The human body is an economic system. If only we treated it that way. The ways in which the magazines and the latest trends compel us to go about exercise and physical development just don’t observe this reality.
Because the body functions like an economy, the surest way to achieve any goal is creating the conditions for growth in that direction. This is why I speak in terms of liquid assets: assets which can be sold very quickly and without losing market value in the process. Increasing the liquidity of our body’s relevant nutrients—fats and carbohydrates, to name two—is the very first step towards entering a cycle of investment to drive the body’s economy in the direction we want—even when “growth” corresponds to growing in the direction of a lower body mass.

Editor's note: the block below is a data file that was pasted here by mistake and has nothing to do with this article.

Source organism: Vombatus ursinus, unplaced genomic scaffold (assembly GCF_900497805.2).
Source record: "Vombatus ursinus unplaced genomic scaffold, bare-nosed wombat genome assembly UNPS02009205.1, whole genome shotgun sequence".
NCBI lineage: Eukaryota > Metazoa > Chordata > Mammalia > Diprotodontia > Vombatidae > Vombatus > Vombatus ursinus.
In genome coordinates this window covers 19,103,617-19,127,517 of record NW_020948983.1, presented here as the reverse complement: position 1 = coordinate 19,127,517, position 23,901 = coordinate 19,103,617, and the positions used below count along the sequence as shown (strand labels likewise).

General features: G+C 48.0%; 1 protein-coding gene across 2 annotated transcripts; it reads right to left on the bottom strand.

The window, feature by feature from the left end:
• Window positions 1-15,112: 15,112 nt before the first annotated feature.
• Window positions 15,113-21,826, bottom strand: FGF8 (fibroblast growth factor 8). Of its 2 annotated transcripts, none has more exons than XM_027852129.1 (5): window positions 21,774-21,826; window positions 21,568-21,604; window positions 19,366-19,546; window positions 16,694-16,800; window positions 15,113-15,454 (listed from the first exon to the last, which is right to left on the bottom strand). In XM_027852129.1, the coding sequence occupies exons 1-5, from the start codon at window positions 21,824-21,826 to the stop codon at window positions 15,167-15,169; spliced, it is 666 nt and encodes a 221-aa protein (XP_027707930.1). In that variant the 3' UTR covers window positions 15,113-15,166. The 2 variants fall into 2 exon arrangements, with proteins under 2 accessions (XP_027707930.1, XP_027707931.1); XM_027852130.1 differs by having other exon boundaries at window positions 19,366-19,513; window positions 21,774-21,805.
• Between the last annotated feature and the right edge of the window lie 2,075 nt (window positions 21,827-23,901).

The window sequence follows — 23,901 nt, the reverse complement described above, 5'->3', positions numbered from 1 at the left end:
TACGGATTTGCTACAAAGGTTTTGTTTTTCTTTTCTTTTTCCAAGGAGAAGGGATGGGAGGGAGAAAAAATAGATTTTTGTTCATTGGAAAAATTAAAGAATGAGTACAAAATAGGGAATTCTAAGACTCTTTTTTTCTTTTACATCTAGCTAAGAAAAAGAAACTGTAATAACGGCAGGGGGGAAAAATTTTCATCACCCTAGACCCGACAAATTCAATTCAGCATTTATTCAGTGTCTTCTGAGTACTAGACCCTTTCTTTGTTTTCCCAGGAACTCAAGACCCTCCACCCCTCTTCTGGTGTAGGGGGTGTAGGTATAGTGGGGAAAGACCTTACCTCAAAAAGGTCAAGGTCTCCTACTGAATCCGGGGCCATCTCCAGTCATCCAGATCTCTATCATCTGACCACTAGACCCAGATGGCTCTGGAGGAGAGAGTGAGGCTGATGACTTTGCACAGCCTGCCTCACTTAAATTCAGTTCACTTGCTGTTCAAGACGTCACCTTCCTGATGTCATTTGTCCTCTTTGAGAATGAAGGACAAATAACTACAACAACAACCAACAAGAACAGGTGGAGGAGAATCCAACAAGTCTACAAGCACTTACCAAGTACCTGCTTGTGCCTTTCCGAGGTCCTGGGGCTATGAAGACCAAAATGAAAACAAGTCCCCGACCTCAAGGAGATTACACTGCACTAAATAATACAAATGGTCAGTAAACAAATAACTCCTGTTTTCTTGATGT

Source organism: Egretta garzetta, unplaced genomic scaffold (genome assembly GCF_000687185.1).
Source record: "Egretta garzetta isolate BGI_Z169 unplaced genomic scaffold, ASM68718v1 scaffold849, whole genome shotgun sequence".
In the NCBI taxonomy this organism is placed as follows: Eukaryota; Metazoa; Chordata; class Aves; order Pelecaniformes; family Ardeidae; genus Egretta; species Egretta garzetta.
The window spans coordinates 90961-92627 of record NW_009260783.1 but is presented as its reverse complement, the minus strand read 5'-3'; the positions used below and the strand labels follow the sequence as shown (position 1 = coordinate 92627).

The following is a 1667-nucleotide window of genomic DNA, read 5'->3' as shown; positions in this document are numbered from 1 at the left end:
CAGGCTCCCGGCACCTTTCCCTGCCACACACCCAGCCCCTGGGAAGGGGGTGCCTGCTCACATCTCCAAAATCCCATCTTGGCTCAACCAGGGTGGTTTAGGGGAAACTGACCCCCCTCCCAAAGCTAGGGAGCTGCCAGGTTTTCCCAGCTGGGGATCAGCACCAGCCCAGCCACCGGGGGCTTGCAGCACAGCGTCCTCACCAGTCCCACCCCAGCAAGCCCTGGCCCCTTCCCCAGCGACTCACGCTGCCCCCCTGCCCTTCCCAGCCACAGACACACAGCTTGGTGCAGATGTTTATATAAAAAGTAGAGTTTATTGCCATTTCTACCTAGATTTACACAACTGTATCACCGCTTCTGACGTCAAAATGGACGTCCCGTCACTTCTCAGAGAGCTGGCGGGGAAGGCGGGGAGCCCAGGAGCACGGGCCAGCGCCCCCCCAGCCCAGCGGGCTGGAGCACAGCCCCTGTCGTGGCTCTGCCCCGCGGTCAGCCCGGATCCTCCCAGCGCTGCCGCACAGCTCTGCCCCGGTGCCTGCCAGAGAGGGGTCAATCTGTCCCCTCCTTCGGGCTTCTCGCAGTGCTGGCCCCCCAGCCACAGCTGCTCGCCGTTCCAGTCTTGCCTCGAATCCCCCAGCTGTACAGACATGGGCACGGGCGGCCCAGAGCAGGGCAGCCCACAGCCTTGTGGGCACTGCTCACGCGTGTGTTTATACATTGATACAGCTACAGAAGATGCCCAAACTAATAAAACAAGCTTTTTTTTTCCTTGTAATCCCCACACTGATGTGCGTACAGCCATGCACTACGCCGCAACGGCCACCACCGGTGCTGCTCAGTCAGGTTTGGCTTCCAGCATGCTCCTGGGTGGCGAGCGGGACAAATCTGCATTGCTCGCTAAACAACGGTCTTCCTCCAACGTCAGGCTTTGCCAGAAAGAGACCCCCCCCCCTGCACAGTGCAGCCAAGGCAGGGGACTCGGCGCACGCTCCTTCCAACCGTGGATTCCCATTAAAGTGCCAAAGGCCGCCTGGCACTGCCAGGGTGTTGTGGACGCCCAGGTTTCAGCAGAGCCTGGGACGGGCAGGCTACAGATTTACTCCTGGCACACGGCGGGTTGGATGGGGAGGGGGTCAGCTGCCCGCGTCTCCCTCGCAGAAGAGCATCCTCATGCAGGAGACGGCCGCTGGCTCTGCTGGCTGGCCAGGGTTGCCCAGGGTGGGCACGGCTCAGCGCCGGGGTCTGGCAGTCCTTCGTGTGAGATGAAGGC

Even when we’re talking about running for the sole purpose of being skinny, constraining calories just won’t cut it. By forcing the body to implement austerity measures (through dieting), we destroy its ability to grow in any direction. Even though we’ll achieve skinniness in the short-term, doing so will compromise the body’s ability to maintain it. In systems-speak, this is a classic example of Shifting the Burden.